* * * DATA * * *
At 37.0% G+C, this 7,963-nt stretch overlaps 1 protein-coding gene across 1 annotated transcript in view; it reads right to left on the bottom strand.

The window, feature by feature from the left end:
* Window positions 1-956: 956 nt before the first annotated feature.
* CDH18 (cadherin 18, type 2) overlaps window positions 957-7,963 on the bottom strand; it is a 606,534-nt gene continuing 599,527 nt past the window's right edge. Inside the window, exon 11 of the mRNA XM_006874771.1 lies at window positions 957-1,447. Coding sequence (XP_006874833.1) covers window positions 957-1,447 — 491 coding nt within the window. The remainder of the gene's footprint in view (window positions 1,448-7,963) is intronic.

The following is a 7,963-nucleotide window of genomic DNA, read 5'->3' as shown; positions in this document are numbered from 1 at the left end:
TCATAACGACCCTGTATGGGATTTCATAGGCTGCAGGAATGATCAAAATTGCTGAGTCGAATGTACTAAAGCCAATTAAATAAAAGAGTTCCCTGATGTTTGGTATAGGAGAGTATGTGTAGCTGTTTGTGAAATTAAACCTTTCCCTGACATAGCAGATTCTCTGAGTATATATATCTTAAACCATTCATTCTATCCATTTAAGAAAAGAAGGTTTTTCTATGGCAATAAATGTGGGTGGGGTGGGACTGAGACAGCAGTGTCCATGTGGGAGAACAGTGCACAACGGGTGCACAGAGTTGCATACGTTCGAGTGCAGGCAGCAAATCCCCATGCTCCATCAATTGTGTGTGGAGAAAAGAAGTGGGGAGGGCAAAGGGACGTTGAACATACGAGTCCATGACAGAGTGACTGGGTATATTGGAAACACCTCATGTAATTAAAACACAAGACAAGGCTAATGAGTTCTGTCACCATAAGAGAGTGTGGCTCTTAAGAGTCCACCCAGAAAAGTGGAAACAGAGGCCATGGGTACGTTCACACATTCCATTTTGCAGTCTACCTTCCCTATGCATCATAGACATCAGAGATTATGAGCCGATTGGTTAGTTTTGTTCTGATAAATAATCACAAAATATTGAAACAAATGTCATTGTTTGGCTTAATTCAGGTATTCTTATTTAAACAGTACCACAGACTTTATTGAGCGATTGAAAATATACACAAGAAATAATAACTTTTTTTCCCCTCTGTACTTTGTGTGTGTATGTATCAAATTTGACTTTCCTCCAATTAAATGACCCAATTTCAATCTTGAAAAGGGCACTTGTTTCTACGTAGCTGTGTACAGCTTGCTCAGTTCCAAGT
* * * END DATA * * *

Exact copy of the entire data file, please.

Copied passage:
At 37.0% G+C, this 7,963-nt stretch overlaps 1 protein-coding gene across 1 annotated transcript in view; it reads right to left on the bottom strand.

The window, feature by feature from the left end:
* Window positions 1-956: 956 nt before the first annotated feature.
* CDH18 (cadherin 18, type 2) overlaps window positions 957-7,963 on the bottom strand; it is a 606,534-nt gene continuing 599,527 nt past the window's right edge. Inside the window, exon 11 of the mRNA XM_006874771.1 lies at window positions 957-1,447. Coding sequence (XP_006874833.1) covers window positions 957-1,447 — 491 coding nt within the window. The remainder of the gene's footprint in view (window positions 1,448-7,963) is intronic.

The following is a 7,963-nucleotide window of genomic DNA, read 5'->3' as shown; positions in this document are numbered from 1 at the left end:
TCATAACGACCCTGTATGGGATTTCATAGGCTGCAGGAATGATCAAAATTGCTGAGTCGAATGTACTAAAGCCAATTAAATAAAAGAGTTCCCTGATGTTTGGTATAGGAGAGTATGTGTAGCTGTTTGTGAAATTAAACCTTTCCCTGACATAGCAGATTCTCTGAGTATATATATCTTAAACCATTCATTCTATCCATTTAAGAAAAGAAGGTTTTTCTATGGCAATAAATGTGGGTGGGGTGGGACTGAGACAGCAGTGTCCATGTGGGAGAACAGTGCACAACGGGTGCACAGAGTTGCATACGTTCGAGTGCAGGCAGCAAATCCCCATGCTCCATCAATTGTGTGTGGAGAAAAGAAGTGGGGAGGGCAAAGGGACGTTGAACATACGAGTCCATGACAGAGTGACTGGGTATATTGGAAACACCTCATGTAATTAAAACACAAGACAAGGCTAATGAGTTCTGTCACCATAAGAGAGTGTGGCTCTTAAGAGTCCACCCAGAAAAGTGGAAACAGAGGCCATGGGTACGTTCACACATTCCATTTTGCAGTCTACCTTCCCTATGCATCATAGACATCAGAGATTATGAGCCGATTGGTTAGTTTTGTTCTGATAAATAATCACAAAATATTGAAACAAATGTCATTGTTTGGCTTAATTCAGGTATTCTTATTTAAACAGTACCACAGACTTTATTGAGCGATTGAAAATATACACAAGAAATAATAACTTTTTTTCCCCTCTGTACTTTGTGTGTGTATGTATCAAATTTGACTTTCCTCCAATTAAATGACCCAATTTCAATCTTGAAAAGGGCACTTGTTTCTACGTAGCTGTGTACAGCTTGCTCAGTTCCAAGT